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#SocialStocks: Antitrust probe from state AGs, Facebook Dating launched in U.S.

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State attorneys general coalition launches antitrust probe of Facebook and Google, Facebook Dating launched in U.S.

Welcome to “#SocialStocks,” The Fly’s weekly recap of Wall Street’s reactions to social media stock news.


On September 6, New York Attorney General Letitia James released a statement confirming the “bipartisan coalition” she’s leading investigating social media giant Facebook (FB) for antitrust issues: “Even the largest social media platform in the world must follow the law and respect consumers. I am proud to be leading a bipartisan coalition of attorneys general in investigating whether Facebook has stifled competition and put users at risk. We will use every investigative tool at our disposal to determine whether Facebook’s actions may have endangered consumer data, reduced the quality of consumers’ choices, or increased the price of advertising.” Joining Attorney General James on the leadership team investigating Facebook are the attorneys general of Colorado, Florida, Iowa, Nebraska, North Carolina, Ohio, Tennessee, and the District of Columbia. The investigation focuses on Facebook’s “dominance in the industry and the potential anticompetitive conduct stemming from that dominance.”  

Similarly, on September 9, Attorney General Ken Paxton announced that Texas is leading 50 attorneys general in a multistate, bipartisan investigation of tech giant Google’s (GOOG, GOOGL) business practices in accordance with state and federal antitrust laws. The bipartisan coalition announced plans to investigate Google’s overarching control of online advertising markets and search traffic that may have led to anticompetitive behavior that harms consumers. Legal experts from each state will work in cooperation with Federal authorities to assess competitive conditions for online services and ensure that Americans have access to free digital markets. “Now, more than ever, information is power, and the most important source of information in Americans’ day-to-day lives is the internet. When most Americans think of the internet, they no doubt think of Google,” said Attorney General Paxton. “There is nothing wrong with a business becoming the biggest game in town if it does so through free market competition, but we have seen evidence that Google’s business practices may have undermined consumer choice, stifled innovation, violated users’ privacy, and put Google in control of the flow and dissemination of online information. We intend to closely follow the facts we discover in this case and proceed as necessary.” 


On Thursday, September 5, Nathan Sharp, a Facebook Product Manager, announced in a post to the company’s site the launch of Facebook Dating in the U.S. “We’re also giving people the ability to integrate their Instagram posts directly into their Facebook Dating profile and giving people the ability to add Instagram followers to their Secret Crush lists, in addition to Facebook friends. By the end of the year, we’ll make it possible to add Facebook and Instagram Stories to your Dating profile too,” Sharp stated in the post. Match Group (MTCH), which owns Tinder and other dating properties, competes in the dating space and moved lower following the announcement. In slides presented by Match Group CFO Gary Swidler at the Deutsche Bank 2019 Technology Conference, on September 10, the company said Match Group subscriber growth is “not impacted” by the launch of Facebook Dating. The slide included data regarding the previous launches of Facebook’s dating service in Canada and other countries.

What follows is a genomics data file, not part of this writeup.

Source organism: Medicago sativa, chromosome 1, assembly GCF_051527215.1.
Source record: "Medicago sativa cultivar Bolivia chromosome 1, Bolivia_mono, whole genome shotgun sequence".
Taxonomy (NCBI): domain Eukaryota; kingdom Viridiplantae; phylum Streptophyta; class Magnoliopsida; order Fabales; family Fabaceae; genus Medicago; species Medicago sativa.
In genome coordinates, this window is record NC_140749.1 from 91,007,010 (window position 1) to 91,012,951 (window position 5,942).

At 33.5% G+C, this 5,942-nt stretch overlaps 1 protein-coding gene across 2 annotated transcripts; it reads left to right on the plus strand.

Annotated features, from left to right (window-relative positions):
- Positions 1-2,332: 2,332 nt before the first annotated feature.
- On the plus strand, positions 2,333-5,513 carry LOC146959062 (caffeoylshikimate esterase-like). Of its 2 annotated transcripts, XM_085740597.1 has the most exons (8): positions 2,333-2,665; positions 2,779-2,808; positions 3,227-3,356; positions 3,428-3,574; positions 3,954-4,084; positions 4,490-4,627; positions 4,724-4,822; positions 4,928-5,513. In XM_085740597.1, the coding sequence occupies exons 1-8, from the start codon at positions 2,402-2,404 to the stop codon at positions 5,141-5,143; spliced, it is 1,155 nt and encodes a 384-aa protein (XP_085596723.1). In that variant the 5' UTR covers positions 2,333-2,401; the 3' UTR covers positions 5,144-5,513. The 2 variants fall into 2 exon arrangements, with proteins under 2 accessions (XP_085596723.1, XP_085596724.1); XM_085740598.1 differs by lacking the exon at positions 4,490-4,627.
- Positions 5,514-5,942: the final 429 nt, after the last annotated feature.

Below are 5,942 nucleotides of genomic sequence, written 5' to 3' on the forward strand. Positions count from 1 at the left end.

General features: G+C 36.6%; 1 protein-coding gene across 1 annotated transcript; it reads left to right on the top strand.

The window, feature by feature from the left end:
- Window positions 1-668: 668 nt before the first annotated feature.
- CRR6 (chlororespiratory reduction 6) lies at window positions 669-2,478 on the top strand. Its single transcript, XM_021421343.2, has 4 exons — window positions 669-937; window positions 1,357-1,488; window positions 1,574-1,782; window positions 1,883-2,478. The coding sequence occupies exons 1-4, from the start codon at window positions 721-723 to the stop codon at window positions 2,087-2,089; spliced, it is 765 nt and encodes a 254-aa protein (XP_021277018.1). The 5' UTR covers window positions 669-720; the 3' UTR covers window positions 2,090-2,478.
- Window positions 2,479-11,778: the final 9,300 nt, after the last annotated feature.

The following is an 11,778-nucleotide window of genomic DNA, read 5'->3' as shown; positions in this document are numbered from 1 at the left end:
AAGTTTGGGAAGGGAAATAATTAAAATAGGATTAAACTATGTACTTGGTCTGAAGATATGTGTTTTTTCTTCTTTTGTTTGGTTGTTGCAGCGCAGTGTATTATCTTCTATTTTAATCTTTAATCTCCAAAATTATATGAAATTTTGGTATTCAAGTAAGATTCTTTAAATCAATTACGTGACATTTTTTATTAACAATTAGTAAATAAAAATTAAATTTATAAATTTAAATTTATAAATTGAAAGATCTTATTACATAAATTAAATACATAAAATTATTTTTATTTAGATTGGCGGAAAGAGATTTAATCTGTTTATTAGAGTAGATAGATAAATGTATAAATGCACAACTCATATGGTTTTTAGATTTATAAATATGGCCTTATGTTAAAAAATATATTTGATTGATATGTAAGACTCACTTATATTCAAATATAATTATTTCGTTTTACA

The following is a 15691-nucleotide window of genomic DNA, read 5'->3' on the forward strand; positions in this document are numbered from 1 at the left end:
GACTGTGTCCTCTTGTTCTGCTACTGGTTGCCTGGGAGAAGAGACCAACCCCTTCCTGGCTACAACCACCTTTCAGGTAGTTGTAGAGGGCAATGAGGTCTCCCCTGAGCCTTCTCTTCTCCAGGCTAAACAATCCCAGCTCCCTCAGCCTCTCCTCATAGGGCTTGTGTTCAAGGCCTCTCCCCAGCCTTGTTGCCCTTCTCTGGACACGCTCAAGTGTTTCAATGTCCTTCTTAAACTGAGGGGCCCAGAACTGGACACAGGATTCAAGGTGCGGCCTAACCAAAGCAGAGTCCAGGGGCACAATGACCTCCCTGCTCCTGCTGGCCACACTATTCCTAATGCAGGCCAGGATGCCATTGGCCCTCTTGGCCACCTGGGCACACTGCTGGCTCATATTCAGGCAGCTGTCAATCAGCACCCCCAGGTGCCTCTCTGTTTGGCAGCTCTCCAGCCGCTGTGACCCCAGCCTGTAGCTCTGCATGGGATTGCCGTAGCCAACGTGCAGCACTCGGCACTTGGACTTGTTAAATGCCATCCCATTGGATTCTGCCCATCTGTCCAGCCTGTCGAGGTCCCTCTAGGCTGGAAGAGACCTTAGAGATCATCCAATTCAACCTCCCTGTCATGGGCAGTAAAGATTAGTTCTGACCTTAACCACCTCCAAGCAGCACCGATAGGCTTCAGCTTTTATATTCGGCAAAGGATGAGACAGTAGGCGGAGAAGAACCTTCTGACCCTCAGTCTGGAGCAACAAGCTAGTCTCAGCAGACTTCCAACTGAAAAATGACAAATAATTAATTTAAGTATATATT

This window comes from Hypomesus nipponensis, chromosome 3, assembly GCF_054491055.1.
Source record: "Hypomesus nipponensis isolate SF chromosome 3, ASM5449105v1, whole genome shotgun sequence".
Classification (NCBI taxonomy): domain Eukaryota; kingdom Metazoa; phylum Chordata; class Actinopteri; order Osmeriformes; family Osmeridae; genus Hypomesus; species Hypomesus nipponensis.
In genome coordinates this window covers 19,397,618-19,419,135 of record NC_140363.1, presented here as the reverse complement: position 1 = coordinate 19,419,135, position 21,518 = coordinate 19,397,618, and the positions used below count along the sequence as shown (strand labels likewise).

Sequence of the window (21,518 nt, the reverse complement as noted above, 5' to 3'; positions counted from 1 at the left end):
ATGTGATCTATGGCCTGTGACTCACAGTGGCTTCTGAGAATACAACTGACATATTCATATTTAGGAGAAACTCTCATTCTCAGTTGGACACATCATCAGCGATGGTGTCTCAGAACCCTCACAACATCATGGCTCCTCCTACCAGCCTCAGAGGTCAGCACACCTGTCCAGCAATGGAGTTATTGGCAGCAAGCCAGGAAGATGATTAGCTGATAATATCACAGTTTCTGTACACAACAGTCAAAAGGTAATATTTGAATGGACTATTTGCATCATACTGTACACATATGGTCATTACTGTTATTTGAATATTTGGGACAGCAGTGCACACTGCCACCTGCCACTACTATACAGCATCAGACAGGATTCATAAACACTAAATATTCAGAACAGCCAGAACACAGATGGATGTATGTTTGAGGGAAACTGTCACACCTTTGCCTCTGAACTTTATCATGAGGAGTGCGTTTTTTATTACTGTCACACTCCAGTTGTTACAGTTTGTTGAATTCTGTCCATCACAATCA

In a tweet on September 5, Twitter (TWTR) said, “We’re temporarily turning off the ability to Tweet via SMS, or text message, to protect people’s accounts. We’re taking this step because of vulnerabilities that need to be addressed by mobile carriers and our reliance on having a linked phone number for two-factor authentication (we’re working on improving this). We’ll reactivate this in markets that depend on SMS for reliable communication soon while we work on our longer-term strategy for this feature.”  This decision came after Twitter’s co-founder and CEO, Jack Dorsey, had his account hacked using this method, which resulted in a string of offensive tweets being posted from his account.


On September 9, Reuters’ Jonathan Stempel reported that the 9th U.S. Circuit Court of Appeals dismissed LinkedIn’s effort to stop a San Francisco company from using data that users of the networking site have deemed public. The appeals court let stand a preliminary injunction from two years ago that required the Microsoft (MSFT) business to give hiQ Labs access to publicly available member profiles, Stempel Said. The 3-0 decision by the court is a setback in the tech industry’s battle against “data scraping,” or extracting data from social media accounts or websites, which critics claim can equate to theft or violated users’ privacy, the author noted. 

Originally Posted on September 11, 2019 – #SocialStocks: Antitrust probe from state AGs, Facebook Dating launched in U.S.

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